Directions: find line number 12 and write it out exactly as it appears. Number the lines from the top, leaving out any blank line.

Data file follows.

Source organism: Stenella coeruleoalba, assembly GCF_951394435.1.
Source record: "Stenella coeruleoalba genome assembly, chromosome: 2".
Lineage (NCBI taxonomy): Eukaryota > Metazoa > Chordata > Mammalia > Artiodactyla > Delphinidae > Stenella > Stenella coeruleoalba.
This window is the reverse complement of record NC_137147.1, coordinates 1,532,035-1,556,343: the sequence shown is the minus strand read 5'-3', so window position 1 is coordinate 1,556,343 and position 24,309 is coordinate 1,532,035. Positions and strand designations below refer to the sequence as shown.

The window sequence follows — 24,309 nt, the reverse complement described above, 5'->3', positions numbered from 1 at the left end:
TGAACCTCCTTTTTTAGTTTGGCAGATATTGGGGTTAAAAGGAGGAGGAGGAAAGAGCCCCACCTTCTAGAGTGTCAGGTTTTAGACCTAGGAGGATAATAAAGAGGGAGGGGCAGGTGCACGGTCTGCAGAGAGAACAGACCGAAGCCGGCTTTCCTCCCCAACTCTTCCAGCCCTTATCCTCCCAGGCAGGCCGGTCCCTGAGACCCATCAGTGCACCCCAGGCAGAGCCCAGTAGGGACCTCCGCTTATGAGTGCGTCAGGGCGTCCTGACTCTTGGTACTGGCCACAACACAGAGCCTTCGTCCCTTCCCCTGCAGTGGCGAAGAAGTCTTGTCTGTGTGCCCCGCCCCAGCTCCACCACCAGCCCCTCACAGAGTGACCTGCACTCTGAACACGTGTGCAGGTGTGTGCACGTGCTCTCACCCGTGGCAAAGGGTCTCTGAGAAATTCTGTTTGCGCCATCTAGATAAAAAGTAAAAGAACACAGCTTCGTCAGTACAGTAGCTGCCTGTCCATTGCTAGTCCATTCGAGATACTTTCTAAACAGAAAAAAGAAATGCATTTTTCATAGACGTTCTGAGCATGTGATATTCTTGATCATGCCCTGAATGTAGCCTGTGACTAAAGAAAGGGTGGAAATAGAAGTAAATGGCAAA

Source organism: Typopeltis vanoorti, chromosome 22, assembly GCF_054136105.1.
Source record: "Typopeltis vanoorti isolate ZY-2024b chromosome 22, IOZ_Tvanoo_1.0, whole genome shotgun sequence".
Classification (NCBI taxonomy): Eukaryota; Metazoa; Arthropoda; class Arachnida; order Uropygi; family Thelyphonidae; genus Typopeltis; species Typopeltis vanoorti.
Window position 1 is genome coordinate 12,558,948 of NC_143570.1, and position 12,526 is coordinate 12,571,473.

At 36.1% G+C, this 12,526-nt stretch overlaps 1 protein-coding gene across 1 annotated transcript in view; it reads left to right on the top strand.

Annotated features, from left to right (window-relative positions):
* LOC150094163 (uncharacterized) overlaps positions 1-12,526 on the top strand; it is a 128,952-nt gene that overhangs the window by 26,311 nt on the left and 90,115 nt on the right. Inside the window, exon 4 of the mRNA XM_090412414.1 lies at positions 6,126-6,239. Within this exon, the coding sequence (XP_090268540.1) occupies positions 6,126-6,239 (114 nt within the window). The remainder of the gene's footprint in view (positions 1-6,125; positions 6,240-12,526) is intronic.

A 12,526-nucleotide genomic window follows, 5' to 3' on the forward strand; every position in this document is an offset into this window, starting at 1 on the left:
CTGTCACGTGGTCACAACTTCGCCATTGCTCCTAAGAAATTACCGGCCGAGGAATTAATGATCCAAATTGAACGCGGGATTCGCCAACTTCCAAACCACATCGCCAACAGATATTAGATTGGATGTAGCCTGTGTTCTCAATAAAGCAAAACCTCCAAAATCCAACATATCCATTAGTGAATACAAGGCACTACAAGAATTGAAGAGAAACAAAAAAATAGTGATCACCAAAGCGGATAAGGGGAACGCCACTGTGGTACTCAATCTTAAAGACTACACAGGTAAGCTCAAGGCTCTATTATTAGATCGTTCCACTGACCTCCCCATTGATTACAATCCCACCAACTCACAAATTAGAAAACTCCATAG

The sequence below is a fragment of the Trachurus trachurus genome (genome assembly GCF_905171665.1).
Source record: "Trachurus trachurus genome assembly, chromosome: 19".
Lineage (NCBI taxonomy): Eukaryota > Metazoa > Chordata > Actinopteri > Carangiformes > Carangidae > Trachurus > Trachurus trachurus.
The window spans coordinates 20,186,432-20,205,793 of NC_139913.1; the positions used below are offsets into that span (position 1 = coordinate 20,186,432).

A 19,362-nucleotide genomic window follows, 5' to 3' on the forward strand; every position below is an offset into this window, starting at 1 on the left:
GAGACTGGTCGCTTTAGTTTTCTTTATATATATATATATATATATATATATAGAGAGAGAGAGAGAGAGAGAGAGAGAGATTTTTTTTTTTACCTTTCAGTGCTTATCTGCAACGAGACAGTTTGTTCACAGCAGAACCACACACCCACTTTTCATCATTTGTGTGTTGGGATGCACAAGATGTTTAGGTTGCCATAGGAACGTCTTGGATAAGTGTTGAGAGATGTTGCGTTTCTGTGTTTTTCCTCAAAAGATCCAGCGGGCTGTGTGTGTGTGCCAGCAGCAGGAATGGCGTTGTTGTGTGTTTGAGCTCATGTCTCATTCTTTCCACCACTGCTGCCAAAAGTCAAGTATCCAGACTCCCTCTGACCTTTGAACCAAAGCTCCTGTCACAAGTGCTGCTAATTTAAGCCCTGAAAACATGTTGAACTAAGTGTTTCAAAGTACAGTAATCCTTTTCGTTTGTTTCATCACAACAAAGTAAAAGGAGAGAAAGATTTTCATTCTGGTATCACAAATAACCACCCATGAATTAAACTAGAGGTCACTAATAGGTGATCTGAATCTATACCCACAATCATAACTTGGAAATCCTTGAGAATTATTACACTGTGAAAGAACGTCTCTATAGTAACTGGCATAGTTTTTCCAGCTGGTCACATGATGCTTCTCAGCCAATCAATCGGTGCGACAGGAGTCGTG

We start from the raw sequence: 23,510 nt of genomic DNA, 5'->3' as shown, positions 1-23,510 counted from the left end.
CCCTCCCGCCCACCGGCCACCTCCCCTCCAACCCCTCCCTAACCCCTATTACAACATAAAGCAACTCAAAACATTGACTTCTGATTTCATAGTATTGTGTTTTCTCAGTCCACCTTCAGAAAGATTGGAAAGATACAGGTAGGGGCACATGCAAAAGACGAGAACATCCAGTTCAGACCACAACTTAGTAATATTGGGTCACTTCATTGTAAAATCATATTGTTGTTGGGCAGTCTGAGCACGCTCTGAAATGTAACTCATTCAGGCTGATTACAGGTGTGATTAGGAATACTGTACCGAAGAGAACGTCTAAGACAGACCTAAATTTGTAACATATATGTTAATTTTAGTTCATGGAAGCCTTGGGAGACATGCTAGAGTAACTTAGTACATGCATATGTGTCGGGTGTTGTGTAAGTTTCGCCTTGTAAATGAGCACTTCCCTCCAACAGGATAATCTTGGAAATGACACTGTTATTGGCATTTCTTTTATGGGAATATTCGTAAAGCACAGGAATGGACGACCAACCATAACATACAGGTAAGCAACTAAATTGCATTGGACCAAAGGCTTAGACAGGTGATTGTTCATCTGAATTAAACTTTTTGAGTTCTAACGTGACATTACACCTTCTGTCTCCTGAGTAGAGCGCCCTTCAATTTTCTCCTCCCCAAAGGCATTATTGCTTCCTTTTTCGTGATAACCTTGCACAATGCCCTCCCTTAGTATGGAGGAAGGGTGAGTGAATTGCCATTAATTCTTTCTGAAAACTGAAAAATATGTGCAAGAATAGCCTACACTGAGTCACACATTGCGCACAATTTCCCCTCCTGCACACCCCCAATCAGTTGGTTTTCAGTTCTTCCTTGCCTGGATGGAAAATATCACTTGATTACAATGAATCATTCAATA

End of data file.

Annotated features, from left to right (window-relative positions):